Snapping scapula

Scapulothoracic bursitis, otherwise known as snapping scapula is an uncommon disorder which causes pain an crepitance in the upper back and shoulder blade (scapula). It is due to irritation of the bursa (fluid filled sack) under the scapula. It can be related to malformation of the scapula or malunion of a prior scapular fracture as well as poor shoulder mechanics.

Patients with scapulothoracic bursitis complain of pain and grinding at the inferior angle of the scapula. It generally occurs during the late cocking and acceleration phases of throwing in the throwing athlete.


Treatment begins with rest, shoulder exercises, antiinflammatory medications, and cortisone injections. Patients who fail conservative treatment may consider surgical intervention which includes excision of the thickened bursa. Surgery is rarely needed.

Risks of surgery include but are not limited to: Infection, nerve or vascular injury, Incomplete releif of pain, Incomplete return of funtion, Shoulder stiffness, Incisional scar (cosmesis), CRPS, Medical and anesthesia risks including heart attack, stroke and death. Althought complications can occur most patients are satisfied with their surgical outcomes.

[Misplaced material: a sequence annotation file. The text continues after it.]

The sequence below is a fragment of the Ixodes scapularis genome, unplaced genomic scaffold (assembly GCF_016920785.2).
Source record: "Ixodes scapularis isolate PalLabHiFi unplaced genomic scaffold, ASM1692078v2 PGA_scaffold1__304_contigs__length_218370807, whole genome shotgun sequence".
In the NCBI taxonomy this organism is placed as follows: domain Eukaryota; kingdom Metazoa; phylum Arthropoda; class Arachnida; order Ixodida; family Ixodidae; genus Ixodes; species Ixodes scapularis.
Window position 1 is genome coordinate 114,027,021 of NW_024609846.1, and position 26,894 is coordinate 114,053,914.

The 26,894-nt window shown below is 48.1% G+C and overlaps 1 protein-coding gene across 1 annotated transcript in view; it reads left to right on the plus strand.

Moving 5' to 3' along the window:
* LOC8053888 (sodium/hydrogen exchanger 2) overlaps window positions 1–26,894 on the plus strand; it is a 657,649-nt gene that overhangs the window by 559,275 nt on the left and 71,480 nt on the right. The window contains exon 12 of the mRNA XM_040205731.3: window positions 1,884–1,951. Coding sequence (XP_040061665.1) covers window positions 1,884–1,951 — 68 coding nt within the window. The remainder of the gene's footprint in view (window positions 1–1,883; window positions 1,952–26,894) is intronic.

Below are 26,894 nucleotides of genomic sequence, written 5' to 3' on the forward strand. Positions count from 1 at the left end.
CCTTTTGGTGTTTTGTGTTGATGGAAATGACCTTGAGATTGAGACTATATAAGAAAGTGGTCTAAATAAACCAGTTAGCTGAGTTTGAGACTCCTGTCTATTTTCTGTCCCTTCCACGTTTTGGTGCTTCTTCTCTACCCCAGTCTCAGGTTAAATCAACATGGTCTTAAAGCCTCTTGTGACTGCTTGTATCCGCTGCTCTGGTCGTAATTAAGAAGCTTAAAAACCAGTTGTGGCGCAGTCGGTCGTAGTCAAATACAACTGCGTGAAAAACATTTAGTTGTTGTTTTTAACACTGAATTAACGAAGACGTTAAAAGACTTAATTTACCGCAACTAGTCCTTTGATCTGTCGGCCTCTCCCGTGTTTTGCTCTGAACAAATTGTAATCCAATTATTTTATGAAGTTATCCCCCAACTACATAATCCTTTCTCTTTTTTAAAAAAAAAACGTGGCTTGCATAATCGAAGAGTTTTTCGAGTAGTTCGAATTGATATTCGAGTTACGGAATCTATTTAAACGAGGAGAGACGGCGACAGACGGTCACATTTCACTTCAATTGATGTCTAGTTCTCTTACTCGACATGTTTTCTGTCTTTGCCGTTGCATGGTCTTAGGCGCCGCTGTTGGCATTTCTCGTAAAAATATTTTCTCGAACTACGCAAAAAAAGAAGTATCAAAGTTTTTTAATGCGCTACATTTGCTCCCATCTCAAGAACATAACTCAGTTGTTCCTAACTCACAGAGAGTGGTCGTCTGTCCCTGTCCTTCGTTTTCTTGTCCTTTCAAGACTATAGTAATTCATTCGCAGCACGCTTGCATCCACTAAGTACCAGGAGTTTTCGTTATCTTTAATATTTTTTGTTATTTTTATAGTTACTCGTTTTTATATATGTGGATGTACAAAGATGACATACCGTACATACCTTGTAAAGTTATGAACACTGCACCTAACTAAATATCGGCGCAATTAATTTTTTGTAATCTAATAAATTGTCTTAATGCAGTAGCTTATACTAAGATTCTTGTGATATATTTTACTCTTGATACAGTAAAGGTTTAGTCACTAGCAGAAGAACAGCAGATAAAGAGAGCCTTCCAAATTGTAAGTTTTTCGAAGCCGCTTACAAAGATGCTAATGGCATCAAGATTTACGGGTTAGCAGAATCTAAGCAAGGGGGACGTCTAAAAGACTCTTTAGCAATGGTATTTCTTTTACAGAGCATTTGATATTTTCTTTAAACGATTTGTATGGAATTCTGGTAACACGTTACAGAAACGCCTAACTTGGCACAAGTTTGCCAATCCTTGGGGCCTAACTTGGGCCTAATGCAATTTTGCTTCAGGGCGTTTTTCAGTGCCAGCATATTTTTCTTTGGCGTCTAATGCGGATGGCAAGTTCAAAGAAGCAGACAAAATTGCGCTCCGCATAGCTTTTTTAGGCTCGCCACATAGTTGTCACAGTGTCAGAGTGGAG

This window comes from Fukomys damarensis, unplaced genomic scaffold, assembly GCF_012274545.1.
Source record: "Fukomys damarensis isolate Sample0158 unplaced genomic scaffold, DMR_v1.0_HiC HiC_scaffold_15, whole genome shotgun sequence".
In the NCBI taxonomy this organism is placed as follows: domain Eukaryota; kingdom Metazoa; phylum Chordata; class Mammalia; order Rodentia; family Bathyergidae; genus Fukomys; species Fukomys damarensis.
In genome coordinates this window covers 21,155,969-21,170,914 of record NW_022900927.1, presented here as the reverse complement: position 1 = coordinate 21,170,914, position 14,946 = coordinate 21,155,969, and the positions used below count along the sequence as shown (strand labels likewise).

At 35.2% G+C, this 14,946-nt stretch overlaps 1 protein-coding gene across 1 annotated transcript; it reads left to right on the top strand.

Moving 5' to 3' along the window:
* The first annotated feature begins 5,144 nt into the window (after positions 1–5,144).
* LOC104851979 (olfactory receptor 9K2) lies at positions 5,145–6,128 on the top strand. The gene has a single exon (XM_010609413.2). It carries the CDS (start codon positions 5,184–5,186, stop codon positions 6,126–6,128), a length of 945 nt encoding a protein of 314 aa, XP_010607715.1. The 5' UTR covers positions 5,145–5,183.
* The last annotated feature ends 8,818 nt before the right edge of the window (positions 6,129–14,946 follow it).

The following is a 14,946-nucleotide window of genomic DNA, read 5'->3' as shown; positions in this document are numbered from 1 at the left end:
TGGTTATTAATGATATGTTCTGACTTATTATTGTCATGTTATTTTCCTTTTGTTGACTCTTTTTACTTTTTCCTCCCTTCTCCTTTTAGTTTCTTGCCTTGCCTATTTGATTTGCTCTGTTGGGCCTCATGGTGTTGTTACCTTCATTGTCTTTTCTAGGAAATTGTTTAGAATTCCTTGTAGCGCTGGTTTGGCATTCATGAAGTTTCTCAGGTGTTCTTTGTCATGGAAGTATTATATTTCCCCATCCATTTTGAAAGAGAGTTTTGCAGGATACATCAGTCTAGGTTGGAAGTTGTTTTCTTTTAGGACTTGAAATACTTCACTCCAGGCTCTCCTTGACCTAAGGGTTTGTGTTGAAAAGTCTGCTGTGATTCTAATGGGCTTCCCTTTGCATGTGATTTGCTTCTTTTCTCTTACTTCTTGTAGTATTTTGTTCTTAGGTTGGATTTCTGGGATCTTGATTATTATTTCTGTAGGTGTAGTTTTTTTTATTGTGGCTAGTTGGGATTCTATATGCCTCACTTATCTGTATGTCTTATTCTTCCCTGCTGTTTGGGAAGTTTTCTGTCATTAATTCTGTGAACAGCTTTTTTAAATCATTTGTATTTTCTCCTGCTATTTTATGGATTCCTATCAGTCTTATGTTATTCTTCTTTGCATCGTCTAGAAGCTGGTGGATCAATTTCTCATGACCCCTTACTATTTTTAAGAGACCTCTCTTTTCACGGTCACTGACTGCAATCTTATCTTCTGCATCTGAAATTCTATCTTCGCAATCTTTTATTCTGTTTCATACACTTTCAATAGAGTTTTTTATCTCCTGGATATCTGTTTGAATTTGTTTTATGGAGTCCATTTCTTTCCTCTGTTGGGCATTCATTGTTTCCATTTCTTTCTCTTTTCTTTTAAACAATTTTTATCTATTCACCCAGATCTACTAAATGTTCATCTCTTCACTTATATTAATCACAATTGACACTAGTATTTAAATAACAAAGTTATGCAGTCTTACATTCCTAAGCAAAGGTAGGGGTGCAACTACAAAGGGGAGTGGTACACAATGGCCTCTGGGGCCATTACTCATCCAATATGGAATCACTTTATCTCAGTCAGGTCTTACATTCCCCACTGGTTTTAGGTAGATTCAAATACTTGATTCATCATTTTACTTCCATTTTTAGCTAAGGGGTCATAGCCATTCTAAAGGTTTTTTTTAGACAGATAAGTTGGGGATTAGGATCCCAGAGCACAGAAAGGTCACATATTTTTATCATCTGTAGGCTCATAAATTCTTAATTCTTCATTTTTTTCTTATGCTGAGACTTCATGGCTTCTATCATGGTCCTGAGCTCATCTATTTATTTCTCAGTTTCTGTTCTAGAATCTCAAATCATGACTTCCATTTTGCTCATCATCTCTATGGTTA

With both operative and non operative treatment patients are placed in a sling for comfort, and do not do any overhead motion initially. Patients may remove the sling for elbow, wrist and hand range of motion exercises. Fracture healing generally takes 6-10 weeks. Studies have shown the mean time for fracture healing to be 28.4 weeks for non-operative treatment and 16.4 weeks for operative treatment for displaced clavicle fractures.

Further information about Scapulothoracic Bursitis can be found at the following sites:

Every person and their particular circumstances are different so the treatment for your shoulder may be different than those discussed above. Please read this information carefully. Write down any questions that you have about your injury and its treatment and discuss them with your orthopaedic surgeon.

scapulothoracic bursitis, snapping scapula, scapulothoracic crepitus, washboard syndrome

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